Actually, bad kid Fen is the reason this book made it onto my best-of-the-year short list. He is not just a character, he's an *Achievement* of fantastic characterization, imho. If you read this book, watch for how the authors slowly transform Fen from a guy you want to punch in the mouth to a kid you can't help but root for. He's a tough little loner, doing his best, though he's been dealt every bad card life could deal him. It would take a big-hearted son of Thor to give him another chance and, through friendship, turn this born-villain into a good guy. Armstrong and Marr deserve a big round of applause for their masterful job with shading in Fen's transformation.
Oh, yes, and I almost forgot to mention -- the central problem of the book is that Ragnorak could be on the way! (That's Viking Armageddon, for those who have not yet read our book, Jake & the Giant.)
Not Sure What To Say About This One...To the Adults..Spoilers
Onward to 2015!
The School for Good and Evil by Soman Chainani
A lot of parents follow our blog, and I would feel guilty if I didn't give you kind of a heads-up about this book, because it's everywhere. And it's slated to come out as a "major motion picture" from Universal Studios. So your kids are probably going to want to see it if they haven't already read it. But I sincerely recommend that you Preview This One for yourself before giving it to your child. IMO, this is an angry book with a subversive message and an upside-down worldview. (Geez, Gael, tell us how you really feel, lol.)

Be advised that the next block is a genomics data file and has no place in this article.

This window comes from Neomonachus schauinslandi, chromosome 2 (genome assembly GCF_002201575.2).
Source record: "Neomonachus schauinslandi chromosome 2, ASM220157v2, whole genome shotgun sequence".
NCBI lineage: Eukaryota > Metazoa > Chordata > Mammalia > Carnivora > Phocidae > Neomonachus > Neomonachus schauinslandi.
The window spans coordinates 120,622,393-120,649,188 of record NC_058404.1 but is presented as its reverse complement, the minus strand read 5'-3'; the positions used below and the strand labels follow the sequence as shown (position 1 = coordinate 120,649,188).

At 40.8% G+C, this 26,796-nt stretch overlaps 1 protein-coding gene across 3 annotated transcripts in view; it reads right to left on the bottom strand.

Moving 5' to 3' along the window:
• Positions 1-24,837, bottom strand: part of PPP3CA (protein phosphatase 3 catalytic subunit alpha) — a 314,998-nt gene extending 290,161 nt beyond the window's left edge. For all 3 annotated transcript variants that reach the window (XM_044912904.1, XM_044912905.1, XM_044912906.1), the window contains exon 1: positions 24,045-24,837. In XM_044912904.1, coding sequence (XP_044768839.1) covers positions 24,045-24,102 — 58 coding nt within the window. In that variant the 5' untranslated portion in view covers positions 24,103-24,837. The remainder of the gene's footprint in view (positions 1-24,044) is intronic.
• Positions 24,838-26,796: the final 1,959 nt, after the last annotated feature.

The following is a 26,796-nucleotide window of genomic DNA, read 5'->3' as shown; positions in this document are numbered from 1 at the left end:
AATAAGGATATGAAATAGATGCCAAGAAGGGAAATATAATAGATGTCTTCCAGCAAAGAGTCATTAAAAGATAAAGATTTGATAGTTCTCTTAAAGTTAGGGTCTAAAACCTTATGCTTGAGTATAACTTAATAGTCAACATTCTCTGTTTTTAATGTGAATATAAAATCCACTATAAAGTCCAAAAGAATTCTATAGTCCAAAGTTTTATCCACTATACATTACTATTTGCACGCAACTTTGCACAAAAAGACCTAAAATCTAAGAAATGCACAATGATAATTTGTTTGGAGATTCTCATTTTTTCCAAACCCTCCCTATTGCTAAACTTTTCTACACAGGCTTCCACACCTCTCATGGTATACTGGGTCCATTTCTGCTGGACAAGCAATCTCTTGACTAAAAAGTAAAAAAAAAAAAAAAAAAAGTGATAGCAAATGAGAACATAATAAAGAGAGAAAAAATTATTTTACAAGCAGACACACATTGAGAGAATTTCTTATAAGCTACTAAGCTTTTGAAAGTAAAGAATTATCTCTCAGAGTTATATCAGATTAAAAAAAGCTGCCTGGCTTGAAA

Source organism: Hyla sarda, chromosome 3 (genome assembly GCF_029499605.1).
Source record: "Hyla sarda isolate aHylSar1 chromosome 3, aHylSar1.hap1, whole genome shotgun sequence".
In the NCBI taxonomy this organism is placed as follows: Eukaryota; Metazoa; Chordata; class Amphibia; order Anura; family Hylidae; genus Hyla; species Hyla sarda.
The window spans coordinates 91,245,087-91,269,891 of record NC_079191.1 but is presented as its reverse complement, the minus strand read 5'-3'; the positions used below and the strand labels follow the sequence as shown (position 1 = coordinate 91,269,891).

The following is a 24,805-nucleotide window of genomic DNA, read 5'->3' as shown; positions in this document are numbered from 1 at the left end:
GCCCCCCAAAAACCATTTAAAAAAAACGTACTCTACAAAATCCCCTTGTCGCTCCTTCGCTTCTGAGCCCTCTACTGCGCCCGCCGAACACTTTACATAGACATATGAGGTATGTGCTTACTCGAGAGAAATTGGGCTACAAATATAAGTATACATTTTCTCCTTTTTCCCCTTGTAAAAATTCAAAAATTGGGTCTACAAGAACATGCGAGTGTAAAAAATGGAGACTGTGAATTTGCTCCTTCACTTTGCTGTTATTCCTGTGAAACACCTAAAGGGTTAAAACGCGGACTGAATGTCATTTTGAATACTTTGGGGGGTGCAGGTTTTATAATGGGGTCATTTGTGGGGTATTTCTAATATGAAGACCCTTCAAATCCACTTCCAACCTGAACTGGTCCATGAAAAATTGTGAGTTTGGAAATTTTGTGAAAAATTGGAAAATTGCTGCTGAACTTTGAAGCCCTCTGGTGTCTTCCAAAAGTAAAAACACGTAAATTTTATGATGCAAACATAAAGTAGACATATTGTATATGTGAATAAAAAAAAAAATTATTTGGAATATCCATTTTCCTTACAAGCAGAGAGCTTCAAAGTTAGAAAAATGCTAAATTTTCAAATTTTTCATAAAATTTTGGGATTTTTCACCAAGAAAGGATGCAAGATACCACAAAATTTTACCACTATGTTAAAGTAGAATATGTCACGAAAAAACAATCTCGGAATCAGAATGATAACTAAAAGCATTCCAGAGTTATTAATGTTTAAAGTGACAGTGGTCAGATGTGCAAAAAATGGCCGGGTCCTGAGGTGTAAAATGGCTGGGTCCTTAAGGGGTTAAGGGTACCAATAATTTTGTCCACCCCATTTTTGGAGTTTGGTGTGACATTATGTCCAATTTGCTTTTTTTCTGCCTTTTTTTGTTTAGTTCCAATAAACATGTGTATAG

Be sure and read it all the way to the end, because the final quarter or so of the book is where it goes from merely being devoid of any sort of moral compass to being downright icky. It depicts one girl's descent into a truly adult-level degree of deep, interior evil. It is chilling to read, but while fascinating, it does not feel like a children's book.
Another problem is that it is relentlessly unkind to males. Any boy or man who appears in the book--especially if he's handsome!--is depicted as either stupid or cruel. So, right out of the gate, it's got the anti-male bias so beloved of cheesy TV commercials where every Dad is a bumbling loser. As for the girls, a lot of Amazon comments discussed the overly sexualized descriptions of some girl characters and I can't disagree.
But even before it reaches that point, this book goes to work twisting, mocking, warping, confounding and conflating our notions of Good and Evil until both terms are rendered meaningless.